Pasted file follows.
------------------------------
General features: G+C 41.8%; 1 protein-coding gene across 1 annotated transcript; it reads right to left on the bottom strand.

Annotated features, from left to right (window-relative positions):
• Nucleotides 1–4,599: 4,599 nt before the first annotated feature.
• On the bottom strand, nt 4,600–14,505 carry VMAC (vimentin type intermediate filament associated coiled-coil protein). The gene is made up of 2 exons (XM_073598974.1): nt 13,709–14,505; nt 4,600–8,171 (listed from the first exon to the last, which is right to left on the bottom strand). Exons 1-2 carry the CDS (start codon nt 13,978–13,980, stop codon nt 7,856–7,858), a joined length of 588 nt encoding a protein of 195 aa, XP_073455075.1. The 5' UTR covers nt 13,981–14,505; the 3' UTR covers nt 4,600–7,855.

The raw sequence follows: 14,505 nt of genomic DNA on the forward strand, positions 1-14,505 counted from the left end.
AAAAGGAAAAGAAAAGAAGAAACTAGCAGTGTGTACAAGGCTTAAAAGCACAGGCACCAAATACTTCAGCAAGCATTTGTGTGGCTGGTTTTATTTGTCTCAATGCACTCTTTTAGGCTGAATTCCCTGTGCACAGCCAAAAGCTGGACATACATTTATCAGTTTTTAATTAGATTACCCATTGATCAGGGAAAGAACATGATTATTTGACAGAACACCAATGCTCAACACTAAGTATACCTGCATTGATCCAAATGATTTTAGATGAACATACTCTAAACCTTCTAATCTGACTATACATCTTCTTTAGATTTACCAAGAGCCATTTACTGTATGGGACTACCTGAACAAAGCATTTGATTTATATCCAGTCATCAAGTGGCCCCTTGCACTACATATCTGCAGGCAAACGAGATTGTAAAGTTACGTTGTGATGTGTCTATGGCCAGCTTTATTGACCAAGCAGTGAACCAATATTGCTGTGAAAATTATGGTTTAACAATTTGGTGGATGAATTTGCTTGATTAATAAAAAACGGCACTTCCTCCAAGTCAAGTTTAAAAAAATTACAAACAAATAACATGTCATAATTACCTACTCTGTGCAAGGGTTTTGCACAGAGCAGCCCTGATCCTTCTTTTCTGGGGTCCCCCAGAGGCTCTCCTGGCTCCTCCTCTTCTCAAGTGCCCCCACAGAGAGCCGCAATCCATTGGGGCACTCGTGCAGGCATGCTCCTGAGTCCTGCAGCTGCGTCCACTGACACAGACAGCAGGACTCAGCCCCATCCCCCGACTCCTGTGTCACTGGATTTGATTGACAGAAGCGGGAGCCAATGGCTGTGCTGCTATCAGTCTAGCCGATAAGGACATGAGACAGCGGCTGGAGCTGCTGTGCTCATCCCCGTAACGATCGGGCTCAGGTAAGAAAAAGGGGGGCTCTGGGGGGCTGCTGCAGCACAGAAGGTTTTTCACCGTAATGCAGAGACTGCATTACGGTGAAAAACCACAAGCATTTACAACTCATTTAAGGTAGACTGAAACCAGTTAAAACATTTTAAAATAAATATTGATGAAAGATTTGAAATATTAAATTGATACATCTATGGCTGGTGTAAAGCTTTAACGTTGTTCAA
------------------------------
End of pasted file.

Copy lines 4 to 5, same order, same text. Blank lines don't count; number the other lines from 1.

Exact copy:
• On the bottom strand, nt 4,600–14,505 carry VMAC (vimentin type intermediate filament associated coiled-coil protein). The gene is made up of 2 exons (XM_073598974.1): nt 13,709–14,505; nt 4,600–8,171 (listed from the first exon to the last, which is right to left on the bottom strand). Exons 1-2 carry the CDS (start codon nt 13,978–13,980, stop codon nt 7,856–7,858), a joined length of 588 nt encoding a protein of 195 aa, XP_073455075.1. The 5' UTR covers nt 13,981–14,505; the 3' UTR covers nt 4,600–7,855.

The raw sequence follows: 14,505 nt of genomic DNA on the forward strand, positions 1-14,505 counted from the left end.